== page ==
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Letters from an American Farmer and Other Essays

Letters from an American Farmer and Other Essays

J. Hector St. John de Crèvecoeur

Edited by Dennis D. Moore

ISBN 9780674051812

Publication date: 01/14/2013

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Letters from an American Farmer was published in London in 1782, just as the idea of an “American” was becoming a reality. Those epistolary essays introduced the European public to America’s landscape and customs and have since served as the iconic description of a then-new people. Dennis D. Moore’s convenient, up-to-date reader’s edition situates those twelve pieces from the 1782 Letters in the context of thirteen other essays representative of Crèvecoeur’s writings in English.

The “American Farmer” of the title is Crèvecoeur’s fictional persona Farmer James, a bumpkin from rural Pennsylvania. In his Introduction to this edition, Moore places this self-effacing pose in perspective and charts Crèvecoeur’s enterprising approach to self-promotion, which involved repackaging and adapting his writings for French and English audiences.

Born in Normandy, Crèvecoeur came to New York in the 1750s by way of England and then Canada, traveled throughout the colonies as a surveyor and trader, and was naturalized in 1765. The pieces he included in the 1782 Letters map a shift from hopefulness to disillusionment: its opening selections offer America as a utopian haven from European restrictions on personal liberty and material advancement but give way to portrayals of a land plagued by the horrors of slavery, the threat of Indian raids, and revolutionary unrest. This new edition opens up a broader perspective on this artful, ambitious writer and cosmopolitan thinker who coined America’s most enduring metaphor: a place where “individuals of all nations are melted into a new race of men.”


  • No one has better stated what Americans have most wanted to believe about themselves and their society. Crèvecoeur seems especially persuasive because he claimed to be a common American farmer—a pose rendered plausible by his richly detailed and affectionate descriptions of nature and rural work. But Crèvecoeur was no mere celebrator of American materialism. He understood that abundance could corrupt as well as liberate. Nor was he any champion of rugged individualism. He regarded social bonds as essential to sustained prosperity in the new land… No champion of competitive individualism, Crèvecoeur regarded unity, mutuality, sociability, and equality as essential to healthy communities and their families… Crèvecoeur concluded that American abundance did not automatically lead to American freedom and equality… Most readers know Crèvecoeur only from his famous third letter with its sunny optimism. That selective reading creates a misleading impression of his entire work, which ripens into a long expose of the American Revolution as brutal, divisive, and hypocritical. Often misread as a champion of American independence and democracy, Crèvecoeur instead mourned the demise of British America. In its full arc, Letters reveals a descent into political madness: it better resembles Heart of Darkness than Rebecca of Sunnybrook Farm.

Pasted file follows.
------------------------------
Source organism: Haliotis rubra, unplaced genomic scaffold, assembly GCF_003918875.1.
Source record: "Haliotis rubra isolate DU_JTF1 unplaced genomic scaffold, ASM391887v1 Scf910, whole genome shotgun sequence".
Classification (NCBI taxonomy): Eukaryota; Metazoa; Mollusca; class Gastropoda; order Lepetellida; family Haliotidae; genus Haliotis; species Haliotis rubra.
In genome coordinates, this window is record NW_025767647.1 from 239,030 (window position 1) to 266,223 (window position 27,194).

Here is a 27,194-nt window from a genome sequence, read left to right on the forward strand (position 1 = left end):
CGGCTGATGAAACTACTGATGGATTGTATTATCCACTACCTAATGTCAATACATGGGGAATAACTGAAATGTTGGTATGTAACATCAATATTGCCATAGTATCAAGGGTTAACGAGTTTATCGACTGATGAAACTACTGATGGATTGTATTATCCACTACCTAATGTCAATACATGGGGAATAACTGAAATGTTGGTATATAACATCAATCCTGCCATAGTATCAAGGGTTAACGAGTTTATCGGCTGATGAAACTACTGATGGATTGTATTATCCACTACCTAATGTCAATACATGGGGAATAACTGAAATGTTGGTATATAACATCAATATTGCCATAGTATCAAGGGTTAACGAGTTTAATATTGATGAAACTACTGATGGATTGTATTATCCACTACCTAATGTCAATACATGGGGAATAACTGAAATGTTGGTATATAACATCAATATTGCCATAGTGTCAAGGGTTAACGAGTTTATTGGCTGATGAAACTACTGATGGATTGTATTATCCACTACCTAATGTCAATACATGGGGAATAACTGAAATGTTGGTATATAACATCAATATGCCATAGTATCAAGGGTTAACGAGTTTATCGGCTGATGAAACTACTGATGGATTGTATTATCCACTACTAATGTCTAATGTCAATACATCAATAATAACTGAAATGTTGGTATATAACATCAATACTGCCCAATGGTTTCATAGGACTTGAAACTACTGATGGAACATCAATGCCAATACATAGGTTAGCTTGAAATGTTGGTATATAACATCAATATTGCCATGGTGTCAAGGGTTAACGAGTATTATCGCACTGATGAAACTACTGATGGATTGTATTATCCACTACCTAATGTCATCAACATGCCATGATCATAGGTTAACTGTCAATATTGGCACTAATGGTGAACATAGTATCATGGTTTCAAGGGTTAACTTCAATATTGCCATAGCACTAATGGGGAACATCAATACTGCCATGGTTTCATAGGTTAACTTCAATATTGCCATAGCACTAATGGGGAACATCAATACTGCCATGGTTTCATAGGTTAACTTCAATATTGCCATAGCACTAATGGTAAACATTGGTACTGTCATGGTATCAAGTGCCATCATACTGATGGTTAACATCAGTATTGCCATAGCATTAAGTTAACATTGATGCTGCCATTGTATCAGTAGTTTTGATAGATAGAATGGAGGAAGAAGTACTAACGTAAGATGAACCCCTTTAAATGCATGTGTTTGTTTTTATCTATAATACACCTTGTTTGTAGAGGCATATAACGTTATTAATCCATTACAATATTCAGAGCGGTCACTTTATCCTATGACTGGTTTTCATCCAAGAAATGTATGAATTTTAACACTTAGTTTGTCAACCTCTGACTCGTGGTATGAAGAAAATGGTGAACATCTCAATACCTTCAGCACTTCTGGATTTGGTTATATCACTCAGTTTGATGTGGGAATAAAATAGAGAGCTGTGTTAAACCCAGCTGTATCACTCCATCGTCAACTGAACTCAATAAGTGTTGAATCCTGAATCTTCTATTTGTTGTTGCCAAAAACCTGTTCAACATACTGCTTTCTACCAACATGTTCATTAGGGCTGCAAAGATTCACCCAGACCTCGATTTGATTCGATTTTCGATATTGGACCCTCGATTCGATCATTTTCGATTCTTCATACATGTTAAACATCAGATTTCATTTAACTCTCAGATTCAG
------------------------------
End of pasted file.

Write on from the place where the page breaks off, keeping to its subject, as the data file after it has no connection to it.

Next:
—Alan Taylor, New Republic


  • Dennis D. Moore is University Distinguished Teaching Professor in the English Department at Florida State University.
  • Dennis D. Moore is University Distinguished Teaching Professor in the English Department at Florida State University.

Book Details

  • 416 pages
  • 6-1/8 x 9-1/4 inches
  • Belknap Press
  • Introduction by Dennis D. Moore